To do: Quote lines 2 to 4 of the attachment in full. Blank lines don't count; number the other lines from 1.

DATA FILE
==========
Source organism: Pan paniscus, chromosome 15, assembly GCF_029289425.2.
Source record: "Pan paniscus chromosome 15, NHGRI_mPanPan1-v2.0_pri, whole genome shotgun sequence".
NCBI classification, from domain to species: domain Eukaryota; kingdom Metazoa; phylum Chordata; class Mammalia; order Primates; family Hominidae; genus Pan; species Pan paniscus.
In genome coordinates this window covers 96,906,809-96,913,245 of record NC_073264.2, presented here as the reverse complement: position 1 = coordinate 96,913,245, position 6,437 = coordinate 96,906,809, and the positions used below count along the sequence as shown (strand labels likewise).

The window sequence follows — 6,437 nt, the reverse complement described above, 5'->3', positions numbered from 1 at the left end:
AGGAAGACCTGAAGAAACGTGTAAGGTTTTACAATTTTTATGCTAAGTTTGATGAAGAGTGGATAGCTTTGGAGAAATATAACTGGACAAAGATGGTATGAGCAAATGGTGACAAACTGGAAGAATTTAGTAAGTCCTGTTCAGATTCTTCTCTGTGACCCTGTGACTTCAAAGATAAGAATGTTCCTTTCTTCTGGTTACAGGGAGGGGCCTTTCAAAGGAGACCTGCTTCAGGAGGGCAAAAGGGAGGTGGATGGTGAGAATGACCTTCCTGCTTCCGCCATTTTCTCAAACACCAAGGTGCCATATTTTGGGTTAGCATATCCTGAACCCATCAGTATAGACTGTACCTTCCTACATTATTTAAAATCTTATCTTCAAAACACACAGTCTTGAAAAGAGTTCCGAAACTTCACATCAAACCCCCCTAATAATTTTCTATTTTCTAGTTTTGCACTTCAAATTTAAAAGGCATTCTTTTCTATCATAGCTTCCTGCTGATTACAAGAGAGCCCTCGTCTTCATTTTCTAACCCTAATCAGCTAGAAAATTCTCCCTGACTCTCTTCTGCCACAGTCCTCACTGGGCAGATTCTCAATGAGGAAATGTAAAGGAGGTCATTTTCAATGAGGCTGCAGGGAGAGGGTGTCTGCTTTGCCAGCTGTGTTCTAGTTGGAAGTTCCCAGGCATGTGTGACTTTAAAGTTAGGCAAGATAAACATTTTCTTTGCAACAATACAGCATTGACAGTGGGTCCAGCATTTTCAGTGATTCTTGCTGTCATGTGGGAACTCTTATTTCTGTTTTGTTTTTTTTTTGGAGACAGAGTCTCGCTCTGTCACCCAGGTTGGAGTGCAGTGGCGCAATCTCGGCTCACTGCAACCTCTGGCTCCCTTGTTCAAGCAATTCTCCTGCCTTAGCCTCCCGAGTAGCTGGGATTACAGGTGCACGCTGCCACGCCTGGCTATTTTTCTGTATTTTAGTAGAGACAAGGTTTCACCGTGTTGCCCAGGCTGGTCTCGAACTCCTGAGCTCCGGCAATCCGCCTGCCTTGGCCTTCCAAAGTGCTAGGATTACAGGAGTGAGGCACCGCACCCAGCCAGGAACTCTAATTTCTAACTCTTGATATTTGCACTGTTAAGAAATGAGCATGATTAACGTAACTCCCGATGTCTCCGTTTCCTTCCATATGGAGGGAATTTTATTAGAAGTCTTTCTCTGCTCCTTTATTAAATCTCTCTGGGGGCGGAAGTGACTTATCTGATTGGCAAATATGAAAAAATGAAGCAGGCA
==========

Source record: "Pan paniscus chromosome 15, NHGRI_mPanPan1-v2.0_pri, whole genome shotgun sequence".
NCBI classification, from domain to species: domain Eukaryota; kingdom Metazoa; phylum Chordata; class Mammalia; order Primates; family Hominidae; genus Pan; species Pan paniscus.
In genome coordinates this window covers 96,906,809-96,913,245 of record NC_073264.2, presented here as the reverse complement: position 1 = coordinate 96,913,245, position 6,437 = coordinate 96,906,809, and the positions used below count along the sequence as shown (strand labels likewise).